Zeta function the the orime counting function

  • Thread starter mmzaj
  • Start date
  • #1
107
0
i have a question about the relation between the riemann zeta function and the prime counting function . one starts with the formal definition of zeta :
[tex] \zeta (s)=\prod_{p}\frac{1}{1-p^{-s}} [/tex]
then :
[tex] ln(\zeta (s))= -\sum_{p}ln(1-p^{-s})=\sum_{p}\sum_{n=1}^{\infty}\frac{p^{-sn}}{n}[/tex]

using the trick :
[tex] p^{-sn}=s\int_{p^{n}}^{\infty}x^{-s-1}dx [/tex]
then :
[tex] \frac{ln\zeta (s)}{s} = \sum_{p}\sum_{n=1}^{\infty}\int_{p^{n}}^{\infty}x^{-s-1}dx[/tex]
up until now, things make perfect sense , but the following line is mysterious to me :

[tex] \frac{\ln\zeta(s)}{s}=\int_{0}^{\infty}f(x)x^{-s-1}dx[/tex]

where [itex] f(x) [/itex] is the weighted-prime counting function .
how is this formula derived !?!?
 
Last edited:

Answers and Replies

  • #2
107
0
i have done a mistake
[tex]\frac{ln\zeta (s)}{s} = \sum_{p}\sum_{n=1}^{\infty}\frac{1}{n}\int_{p^{n}}^{\infty}x^{-s-1}dx[/tex]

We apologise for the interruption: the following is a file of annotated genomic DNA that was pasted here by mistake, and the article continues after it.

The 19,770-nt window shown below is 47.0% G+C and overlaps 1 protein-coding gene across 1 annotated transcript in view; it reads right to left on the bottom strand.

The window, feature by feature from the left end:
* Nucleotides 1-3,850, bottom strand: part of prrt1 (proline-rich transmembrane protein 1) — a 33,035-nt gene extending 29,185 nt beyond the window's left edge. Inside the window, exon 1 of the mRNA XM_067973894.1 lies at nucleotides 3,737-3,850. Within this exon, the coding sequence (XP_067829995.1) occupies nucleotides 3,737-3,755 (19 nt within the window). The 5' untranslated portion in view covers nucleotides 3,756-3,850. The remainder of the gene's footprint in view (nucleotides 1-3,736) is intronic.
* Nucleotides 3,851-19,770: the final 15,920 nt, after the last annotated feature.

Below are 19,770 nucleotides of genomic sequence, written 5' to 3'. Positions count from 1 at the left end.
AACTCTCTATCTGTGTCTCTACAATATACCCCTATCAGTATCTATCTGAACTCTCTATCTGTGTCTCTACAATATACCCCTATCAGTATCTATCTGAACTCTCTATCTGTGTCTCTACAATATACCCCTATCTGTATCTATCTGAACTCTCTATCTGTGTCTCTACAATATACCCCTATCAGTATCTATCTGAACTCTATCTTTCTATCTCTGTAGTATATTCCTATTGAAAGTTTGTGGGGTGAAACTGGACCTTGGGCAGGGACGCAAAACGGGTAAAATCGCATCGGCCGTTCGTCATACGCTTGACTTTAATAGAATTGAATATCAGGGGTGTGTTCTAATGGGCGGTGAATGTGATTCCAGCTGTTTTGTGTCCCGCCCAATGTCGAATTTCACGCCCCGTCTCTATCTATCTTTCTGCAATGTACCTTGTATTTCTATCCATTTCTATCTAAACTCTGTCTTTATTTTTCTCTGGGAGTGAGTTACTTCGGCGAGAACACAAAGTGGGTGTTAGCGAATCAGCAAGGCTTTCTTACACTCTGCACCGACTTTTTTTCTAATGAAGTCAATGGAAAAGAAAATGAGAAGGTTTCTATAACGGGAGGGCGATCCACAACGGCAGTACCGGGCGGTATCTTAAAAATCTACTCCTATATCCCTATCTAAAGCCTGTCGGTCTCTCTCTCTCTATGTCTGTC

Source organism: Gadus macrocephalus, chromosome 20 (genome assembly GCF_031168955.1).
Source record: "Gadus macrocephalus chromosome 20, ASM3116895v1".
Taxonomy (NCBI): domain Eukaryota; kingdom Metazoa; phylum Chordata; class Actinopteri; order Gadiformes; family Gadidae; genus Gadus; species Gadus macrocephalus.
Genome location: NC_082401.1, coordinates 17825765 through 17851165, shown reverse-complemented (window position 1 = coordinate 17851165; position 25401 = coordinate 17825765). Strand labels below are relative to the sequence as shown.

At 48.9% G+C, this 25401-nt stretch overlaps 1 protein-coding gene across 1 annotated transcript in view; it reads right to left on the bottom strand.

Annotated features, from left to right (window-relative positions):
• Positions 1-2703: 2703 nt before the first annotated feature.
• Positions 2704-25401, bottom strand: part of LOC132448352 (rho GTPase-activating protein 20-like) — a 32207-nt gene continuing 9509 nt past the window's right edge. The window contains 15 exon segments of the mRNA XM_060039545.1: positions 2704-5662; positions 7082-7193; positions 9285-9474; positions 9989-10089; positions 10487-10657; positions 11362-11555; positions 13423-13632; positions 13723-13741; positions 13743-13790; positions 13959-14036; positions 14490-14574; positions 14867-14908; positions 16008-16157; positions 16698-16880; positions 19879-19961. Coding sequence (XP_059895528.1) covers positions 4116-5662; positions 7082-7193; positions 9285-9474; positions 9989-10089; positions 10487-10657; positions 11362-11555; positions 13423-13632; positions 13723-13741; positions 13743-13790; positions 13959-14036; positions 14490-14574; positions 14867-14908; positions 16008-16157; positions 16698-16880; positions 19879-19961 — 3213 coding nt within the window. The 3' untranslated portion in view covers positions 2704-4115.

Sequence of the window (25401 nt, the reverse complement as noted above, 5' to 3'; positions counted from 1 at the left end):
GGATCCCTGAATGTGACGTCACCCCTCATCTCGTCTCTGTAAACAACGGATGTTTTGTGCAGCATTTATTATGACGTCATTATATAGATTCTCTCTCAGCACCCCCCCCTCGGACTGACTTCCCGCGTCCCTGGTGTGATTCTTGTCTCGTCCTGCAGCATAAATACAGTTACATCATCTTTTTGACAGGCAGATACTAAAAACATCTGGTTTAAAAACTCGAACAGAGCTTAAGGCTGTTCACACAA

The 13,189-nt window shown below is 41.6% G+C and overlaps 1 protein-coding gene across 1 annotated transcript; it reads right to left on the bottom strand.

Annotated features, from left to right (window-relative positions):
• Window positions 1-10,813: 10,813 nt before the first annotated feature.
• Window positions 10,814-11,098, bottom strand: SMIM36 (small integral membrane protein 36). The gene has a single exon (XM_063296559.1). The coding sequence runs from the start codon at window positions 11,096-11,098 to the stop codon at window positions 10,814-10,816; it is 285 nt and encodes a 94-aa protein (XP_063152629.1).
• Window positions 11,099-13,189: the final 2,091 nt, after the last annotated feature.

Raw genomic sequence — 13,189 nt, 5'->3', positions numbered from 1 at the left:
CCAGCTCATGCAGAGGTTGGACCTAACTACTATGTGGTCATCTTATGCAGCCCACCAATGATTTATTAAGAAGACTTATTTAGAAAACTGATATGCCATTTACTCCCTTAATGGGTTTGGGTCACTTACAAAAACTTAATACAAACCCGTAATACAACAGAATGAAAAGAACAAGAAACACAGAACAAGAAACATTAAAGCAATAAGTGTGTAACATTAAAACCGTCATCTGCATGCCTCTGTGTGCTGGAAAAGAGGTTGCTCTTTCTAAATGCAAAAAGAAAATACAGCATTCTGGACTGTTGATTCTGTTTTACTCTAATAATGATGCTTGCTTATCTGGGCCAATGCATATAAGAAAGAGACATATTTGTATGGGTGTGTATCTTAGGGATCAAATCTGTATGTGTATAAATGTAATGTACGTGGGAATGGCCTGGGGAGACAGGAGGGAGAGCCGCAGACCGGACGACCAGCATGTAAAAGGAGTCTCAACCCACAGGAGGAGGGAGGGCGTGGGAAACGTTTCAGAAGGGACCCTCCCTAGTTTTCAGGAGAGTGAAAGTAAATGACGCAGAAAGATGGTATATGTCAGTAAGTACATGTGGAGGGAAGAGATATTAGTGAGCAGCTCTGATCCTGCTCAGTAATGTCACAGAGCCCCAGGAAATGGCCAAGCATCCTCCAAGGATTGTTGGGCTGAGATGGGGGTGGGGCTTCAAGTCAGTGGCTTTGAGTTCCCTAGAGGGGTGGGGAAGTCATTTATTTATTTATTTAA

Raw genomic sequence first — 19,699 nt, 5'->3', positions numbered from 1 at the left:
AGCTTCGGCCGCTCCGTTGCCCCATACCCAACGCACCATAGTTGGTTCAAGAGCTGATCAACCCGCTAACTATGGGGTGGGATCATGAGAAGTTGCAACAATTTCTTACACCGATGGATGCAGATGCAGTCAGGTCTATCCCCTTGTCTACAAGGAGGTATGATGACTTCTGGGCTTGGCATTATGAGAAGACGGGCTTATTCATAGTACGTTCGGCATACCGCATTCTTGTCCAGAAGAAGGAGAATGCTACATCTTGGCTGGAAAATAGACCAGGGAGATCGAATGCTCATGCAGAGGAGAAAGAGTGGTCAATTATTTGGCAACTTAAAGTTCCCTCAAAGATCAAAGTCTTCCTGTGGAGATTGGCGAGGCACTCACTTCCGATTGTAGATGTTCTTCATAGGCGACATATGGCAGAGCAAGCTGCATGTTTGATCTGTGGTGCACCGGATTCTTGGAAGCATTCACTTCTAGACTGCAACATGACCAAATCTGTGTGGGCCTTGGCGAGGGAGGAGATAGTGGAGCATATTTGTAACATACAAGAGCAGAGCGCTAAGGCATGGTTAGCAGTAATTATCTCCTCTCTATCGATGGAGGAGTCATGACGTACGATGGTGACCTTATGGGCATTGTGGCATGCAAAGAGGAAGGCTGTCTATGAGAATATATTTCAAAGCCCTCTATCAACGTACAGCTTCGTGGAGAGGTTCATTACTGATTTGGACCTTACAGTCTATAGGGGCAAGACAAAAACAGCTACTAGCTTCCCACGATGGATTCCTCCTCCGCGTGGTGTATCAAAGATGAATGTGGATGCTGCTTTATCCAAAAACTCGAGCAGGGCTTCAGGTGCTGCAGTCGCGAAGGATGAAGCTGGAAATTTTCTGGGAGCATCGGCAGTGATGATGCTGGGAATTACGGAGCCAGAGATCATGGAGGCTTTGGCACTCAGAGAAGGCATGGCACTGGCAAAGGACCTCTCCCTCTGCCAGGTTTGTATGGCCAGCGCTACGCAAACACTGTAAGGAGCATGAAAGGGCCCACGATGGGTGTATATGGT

after some digging , the integral follows from the fact , that for any function [itex]g(x)[/itex] :

[tex] \sum_{p}\int_{p^{n}}^{\infty}g(x)dx= \int_{0}^{\infty} \pi(x^{1/n}) g(x)dx [/tex]

[itex] \pi(x) [/itex] being the prime counting function .
but this line isn't so clear to me !!!
 

Related Threads on Zeta function the the orime counting function

  • Last Post
Replies
2
Views
2K
Replies
2
Views
2K
  • Last Post
Replies
8
Views
3K
Replies
1
Views
593
  • Last Post
Replies
1
Views
1K
  • Last Post
Replies
2
Views
1K
  • Last Post
Replies
2
Views
2K
  • Last Post
Replies
1
Views
2K
  • Last Post
Replies
2
Views
4K
  • Last Post
Replies
7
Views
5K
Top